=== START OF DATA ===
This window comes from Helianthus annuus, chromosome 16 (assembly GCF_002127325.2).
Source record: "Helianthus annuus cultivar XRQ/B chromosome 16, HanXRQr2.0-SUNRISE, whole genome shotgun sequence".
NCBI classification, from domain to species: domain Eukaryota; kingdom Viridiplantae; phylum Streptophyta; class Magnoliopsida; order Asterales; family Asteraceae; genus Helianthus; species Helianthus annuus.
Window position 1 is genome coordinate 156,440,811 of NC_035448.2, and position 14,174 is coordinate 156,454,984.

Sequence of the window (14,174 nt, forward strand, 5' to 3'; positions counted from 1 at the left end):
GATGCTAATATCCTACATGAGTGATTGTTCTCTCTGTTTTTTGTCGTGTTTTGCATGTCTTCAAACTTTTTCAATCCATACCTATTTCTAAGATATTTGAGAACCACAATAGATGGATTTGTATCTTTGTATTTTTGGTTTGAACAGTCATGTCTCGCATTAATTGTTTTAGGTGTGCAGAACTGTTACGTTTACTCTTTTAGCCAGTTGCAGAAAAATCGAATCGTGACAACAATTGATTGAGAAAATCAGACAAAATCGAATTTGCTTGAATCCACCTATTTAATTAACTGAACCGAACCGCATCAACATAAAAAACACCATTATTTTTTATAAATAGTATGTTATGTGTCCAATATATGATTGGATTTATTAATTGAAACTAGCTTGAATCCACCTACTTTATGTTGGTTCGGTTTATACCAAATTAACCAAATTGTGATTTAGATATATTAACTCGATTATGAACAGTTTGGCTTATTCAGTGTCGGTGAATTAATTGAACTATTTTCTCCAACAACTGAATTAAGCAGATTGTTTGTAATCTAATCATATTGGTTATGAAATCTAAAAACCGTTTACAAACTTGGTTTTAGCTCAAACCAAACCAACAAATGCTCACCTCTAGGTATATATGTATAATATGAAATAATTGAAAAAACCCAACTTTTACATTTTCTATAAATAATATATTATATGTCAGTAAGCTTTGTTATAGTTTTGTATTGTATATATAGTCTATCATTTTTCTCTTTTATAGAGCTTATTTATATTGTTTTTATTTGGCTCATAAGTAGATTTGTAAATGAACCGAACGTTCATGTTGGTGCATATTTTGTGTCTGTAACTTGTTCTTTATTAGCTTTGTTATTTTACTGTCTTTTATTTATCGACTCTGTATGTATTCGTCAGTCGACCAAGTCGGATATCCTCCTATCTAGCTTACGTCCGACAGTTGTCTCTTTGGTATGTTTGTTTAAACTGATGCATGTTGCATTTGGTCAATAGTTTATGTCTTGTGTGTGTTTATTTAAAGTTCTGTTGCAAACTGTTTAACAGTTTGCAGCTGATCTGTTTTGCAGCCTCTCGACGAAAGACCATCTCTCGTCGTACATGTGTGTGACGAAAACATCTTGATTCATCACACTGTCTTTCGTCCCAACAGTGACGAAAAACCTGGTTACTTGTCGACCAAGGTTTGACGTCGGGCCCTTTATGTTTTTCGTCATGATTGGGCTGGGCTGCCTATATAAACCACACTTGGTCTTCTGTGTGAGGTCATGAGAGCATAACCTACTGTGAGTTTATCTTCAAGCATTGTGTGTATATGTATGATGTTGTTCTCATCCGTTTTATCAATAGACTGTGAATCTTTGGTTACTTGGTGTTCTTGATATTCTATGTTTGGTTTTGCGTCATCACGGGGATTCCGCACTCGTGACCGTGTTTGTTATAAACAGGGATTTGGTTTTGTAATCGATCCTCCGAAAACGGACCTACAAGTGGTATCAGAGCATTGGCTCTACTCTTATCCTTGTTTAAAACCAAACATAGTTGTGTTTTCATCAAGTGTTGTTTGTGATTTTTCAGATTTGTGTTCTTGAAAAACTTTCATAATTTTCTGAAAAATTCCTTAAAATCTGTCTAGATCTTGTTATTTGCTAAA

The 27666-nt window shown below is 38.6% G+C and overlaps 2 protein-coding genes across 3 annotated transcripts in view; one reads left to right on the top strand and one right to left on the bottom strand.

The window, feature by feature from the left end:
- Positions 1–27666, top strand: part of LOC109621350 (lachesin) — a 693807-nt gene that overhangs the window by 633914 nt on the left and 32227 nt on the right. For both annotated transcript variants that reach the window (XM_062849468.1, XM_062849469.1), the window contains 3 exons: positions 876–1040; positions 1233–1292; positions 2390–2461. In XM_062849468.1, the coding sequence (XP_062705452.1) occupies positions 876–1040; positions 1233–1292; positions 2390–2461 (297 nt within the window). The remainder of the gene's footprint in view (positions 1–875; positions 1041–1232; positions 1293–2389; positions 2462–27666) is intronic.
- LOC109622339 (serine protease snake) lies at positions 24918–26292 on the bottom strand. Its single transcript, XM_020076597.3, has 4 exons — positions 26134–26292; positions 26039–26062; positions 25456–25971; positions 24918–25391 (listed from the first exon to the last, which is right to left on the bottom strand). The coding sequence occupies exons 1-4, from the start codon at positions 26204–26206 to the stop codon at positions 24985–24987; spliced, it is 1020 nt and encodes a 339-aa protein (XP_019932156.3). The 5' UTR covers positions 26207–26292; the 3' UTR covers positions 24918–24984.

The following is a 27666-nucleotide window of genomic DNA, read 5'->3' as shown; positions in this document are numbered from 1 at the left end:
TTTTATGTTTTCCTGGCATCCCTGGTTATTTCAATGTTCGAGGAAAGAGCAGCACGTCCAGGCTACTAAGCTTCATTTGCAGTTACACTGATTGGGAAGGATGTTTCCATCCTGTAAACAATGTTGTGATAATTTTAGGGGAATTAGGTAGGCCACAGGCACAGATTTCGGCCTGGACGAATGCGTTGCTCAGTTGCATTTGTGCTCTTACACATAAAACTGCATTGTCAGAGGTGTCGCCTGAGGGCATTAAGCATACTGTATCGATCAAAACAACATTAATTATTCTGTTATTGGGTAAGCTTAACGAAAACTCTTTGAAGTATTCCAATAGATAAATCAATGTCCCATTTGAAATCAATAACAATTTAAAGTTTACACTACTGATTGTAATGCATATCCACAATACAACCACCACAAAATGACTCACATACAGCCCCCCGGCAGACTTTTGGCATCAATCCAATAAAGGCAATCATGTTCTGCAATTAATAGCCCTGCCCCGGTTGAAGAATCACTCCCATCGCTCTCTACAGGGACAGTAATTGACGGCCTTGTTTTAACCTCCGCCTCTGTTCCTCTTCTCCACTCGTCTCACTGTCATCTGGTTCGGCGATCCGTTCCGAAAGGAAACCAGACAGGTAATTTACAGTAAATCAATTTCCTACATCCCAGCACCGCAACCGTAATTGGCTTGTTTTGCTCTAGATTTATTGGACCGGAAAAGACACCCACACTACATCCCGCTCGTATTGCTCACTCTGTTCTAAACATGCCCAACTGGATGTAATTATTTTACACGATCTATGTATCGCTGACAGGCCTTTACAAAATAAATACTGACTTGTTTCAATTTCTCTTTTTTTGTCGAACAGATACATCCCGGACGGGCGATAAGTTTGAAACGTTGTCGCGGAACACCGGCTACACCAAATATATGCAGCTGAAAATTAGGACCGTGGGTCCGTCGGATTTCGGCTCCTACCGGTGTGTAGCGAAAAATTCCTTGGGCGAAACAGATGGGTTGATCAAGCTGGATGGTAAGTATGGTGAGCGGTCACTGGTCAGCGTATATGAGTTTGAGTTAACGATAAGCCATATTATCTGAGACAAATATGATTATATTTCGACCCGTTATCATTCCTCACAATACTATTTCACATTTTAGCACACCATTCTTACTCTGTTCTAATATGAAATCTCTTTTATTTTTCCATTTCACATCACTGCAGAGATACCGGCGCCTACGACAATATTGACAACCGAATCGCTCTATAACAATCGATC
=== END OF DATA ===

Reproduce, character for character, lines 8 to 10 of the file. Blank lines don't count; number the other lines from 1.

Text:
The window, feature by feature from the left end:
- Positions 1–27666, top strand: part of LOC109621350 (lachesin) — a 693807-nt gene that overhangs the window by 633914 nt on the left and 32227 nt on the right. For both annotated transcript variants that reach the window (XM_062849468.1, XM_062849469.1), the window contains 3 exons: positions 876–1040; positions 1233–1292; positions 2390–2461. In XM_062849468.1, the coding sequence (XP_062705452.1) occupies positions 876–1040; positions 1233–1292; positions 2390–2461 (297 nt within the window). The remainder of the gene's footprint in view (positions 1–875; positions 1041–1232; positions 1293–2389; positions 2462–27666) is intronic.
- LOC109622339 (serine protease snake) lies at positions 24918–26292 on the bottom strand. Its single transcript, XM_020076597.3, has 4 exons — positions 26134–26292; positions 26039–26062; positions 25456–25971; positions 24918–25391 (listed from the first exon to the last, which is right to left on the bottom strand). The coding sequence occupies exons 1-4, from the start codon at positions 26204–26206 to the stop codon at positions 24985–24987; spliced, it is 1020 nt and encodes a 339-aa protein (XP_019932156.3). The 5' UTR covers positions 26207–26292; the 3' UTR covers positions 24918–24984.